On the cover of my favorite photography book it says “Make each shot your best”. I would ask my self things like, “Is it just that simple?”, “Was I really making the most out of each photograph?”, “Was I really challenging myself ?” Photography has always been sacred to me. I decided to see if i could really make something meaningful, and truly make each shot my best. So, I set out on what has been the most challenging and the most rewarding of all – to photograph the people life left behind in Los Angeles’s skid row district.
I had an idea of how to make the most out of one roll of film, how to really challenge myself as a photographer. This idea was not the safest or the most dangerous, not the smartest or the most creative, it was something I wanted to do for myself. I knew that if i took 36 photos of 36 people, up close and personal, that I would feel I did justice to that roll of film. I also knew that homeless people make for the most honest portraits. It may be because they have a lot less than I do, or because it reminds me all the things I take for granted. It may be because they are more focused on other things, and less on the way they look behind a camera.
In 2001 I did a project in San Francisco where I would ask people who lived on the streets about whether they believe that the choices that they made played a roll in where they are, or if they believed that it was simply just their fate. I was much younger then, and a bit more naive, but it did open my eyes to much of the physical, mental, alcohol, and drug abuse that exists on the road to skid row. Simply put, life on the street was much more complicated than I had thought, and the stories really touched me.
It is not easy to ask strangers to take their photograph. It is even more difficult to ask someone who has lost everything, and is at their worst. I could have come up with many excuses, but no one told me this was going to be easy. I was determined to follow through on this project, and perhaps against better judgment. So, I got the best roll of film in my fridge, some old expired Agfa Precisa from the all or nothin’ days, and set out with the LC-A on a journey into the places that many people want to forget exist.
Of course most people that I asked said “NO!”. Maybe it was the way I looked, maybe they did not trust me, and had no good reason to do so. I thought about sneaking some photos, which would have worked some of the time. One of the people that said no to me, was kind enough to offer the advice that no matter what I do down here, people get stabbed and shot and murdered so I better ask someone before I take a photo of them. So that is exactly what I did.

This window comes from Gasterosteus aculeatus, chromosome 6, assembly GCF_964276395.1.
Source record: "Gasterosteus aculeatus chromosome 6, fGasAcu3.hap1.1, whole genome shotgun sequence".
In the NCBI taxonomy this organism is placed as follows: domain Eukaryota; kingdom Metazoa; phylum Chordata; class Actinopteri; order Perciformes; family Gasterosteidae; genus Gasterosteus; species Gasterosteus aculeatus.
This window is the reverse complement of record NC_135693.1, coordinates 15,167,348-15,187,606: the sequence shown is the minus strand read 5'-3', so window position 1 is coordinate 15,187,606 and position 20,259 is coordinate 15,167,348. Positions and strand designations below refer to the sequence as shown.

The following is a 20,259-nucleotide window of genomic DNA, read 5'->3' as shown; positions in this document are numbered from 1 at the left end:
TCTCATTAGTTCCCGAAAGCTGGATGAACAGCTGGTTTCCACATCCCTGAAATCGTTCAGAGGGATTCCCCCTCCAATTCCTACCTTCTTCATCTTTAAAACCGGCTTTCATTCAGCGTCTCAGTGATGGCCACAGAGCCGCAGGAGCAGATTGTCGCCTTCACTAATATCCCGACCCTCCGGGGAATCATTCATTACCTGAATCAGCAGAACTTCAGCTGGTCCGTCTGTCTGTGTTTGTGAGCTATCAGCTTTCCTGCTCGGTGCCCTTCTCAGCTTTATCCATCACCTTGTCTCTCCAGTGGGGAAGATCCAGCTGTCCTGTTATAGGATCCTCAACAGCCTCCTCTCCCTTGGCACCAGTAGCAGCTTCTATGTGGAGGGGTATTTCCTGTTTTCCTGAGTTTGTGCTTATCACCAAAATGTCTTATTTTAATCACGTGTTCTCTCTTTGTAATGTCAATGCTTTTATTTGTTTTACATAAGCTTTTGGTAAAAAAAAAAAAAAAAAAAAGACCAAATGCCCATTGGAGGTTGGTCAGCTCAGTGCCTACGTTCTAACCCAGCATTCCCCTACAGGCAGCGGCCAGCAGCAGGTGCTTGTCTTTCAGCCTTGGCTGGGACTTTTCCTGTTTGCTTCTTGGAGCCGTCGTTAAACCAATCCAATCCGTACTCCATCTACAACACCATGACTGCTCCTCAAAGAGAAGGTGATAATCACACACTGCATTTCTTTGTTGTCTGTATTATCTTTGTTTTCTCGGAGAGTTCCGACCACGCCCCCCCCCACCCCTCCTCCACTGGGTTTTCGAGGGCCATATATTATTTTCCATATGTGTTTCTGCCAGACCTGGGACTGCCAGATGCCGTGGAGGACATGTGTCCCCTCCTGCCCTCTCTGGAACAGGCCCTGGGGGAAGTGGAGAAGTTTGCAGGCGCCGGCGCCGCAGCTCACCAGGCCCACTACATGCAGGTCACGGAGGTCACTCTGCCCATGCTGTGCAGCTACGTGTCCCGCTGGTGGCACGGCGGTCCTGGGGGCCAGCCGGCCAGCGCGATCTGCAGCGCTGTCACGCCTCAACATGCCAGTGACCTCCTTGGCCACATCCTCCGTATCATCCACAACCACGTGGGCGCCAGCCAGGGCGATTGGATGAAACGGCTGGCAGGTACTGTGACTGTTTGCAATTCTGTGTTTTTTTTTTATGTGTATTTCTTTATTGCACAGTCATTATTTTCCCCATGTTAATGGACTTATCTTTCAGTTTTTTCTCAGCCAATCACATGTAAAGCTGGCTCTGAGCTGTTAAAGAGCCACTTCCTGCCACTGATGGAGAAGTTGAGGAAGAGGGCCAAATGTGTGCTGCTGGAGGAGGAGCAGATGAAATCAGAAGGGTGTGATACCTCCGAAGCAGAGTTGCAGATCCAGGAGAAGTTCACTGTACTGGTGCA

I wanted to make the most out of the backgrounds, so I kept that in mind walking toward 7th and Maple. I wanted to make the most of the portraits, and find some backgrounds to bring out the most of the people in the photos. I had gotten some 1$ bills to offer people in exchange for their photo, but so many people told me they thought I was a cop amongst other things. I realized offering money only made my intentions seem more unclear, and through trial and error decided it was not always in my best interest to offer money before a photo, but after could be a nice gesture to offer to those in need.
I finally made my way down San Julian where the whole street is lined with tents and people. As soon as I walked down that street people asked me right away why I was there. I told each person the truth, and I realized that as soon as one person trusted me, a few of the other people around also began to trust me. Some of them asked if I wanted photographs of them smoking crack, and smoked crack right in front of me. I was scared of course. What I think may have been a drug dealer told me he had seen me hanging around and in so many words told me to get out of there, so I did.
I walked and walked, and talked to many people on those streets about all the things they wanted to tell me. I listen to stories of how they lost everything, of how this was the ultimate rock bottom, and sometimes how they appreciated me taking their photographs. Some told stories of other people who lived on the streets who were killed, or who had died. I was honest about why I was taking photographs, and i told them that I wanted to take photos that meant something, and that I wanted to photograph real people. Some people understood, and some did not. Of the ones that did, some allowed me to photograph them. One guy asked my why I did not go to Beverly Hills to take people’s photos. Another thing that helped was the camera itself. I think if i was using a digital camera it would have seemed much different.
I think we all know what it is like to lose someone or something, but that no matter what, life always brings something new. So, thank you for the people who let me take your photo and tell part of your story here.
- Check out the full set here.